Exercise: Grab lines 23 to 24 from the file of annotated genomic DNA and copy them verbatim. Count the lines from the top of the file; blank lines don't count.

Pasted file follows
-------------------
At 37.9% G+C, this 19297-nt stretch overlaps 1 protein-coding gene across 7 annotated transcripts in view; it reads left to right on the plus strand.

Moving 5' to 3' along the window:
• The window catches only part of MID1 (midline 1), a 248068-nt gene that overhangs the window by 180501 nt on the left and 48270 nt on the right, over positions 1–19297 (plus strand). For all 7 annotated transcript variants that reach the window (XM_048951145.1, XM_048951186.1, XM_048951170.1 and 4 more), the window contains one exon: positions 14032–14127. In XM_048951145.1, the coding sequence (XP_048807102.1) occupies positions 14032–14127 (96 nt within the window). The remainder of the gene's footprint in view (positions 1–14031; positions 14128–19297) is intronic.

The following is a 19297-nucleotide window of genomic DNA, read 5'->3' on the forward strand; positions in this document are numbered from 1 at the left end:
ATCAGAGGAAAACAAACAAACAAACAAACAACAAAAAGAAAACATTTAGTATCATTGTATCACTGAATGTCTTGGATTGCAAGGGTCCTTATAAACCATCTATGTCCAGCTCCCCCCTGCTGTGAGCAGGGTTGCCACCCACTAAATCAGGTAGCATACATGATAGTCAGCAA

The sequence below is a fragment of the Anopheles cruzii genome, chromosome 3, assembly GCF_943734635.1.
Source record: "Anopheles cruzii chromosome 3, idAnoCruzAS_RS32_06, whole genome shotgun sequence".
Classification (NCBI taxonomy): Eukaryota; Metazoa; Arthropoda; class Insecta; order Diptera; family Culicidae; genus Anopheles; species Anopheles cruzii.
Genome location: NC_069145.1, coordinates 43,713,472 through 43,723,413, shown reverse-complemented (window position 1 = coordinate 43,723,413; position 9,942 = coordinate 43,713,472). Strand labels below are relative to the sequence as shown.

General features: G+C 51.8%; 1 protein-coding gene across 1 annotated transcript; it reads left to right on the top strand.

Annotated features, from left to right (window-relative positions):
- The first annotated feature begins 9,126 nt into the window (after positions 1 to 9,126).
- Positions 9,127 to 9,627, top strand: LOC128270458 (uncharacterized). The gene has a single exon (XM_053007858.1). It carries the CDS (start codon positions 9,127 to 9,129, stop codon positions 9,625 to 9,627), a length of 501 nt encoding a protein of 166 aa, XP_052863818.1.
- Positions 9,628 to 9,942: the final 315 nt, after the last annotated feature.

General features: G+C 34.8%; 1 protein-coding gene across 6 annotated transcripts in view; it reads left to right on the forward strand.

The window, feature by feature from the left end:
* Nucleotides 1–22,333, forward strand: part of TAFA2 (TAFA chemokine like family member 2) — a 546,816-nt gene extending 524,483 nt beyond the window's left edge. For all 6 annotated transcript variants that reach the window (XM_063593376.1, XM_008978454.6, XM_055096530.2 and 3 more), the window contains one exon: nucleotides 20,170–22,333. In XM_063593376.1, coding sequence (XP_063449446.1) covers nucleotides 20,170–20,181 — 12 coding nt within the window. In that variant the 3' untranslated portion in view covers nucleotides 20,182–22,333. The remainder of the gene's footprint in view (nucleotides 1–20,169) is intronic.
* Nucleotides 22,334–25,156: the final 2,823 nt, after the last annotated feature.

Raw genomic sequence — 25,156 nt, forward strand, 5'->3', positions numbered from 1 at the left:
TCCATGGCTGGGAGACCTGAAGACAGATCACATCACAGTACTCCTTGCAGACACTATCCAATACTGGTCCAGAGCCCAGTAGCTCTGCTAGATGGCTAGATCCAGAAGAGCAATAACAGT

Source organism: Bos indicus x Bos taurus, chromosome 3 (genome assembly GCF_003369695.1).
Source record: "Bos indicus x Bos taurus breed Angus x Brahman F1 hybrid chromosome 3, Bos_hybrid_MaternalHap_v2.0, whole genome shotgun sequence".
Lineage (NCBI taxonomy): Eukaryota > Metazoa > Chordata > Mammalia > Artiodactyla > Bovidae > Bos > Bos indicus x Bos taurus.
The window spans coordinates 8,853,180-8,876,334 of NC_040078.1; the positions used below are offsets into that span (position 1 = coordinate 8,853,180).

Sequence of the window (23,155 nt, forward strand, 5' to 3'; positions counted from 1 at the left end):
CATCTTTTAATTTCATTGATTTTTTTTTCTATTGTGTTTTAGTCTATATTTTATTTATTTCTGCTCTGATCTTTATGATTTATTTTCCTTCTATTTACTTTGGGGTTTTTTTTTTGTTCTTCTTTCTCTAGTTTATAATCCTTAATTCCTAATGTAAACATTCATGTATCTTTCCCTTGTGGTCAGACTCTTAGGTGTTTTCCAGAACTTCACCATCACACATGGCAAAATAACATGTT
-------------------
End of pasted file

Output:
Lineage (NCBI taxonomy): Eukaryota > Metazoa > Chordata > Mammalia > Artiodactyla > Bovidae > Bos > Bos indicus x Bos taurus.
The window spans coordinates 8,853,180-8,876,334 of NC_040078.1; the positions used below are offsets into that span (position 1 = coordinate 8,853,180).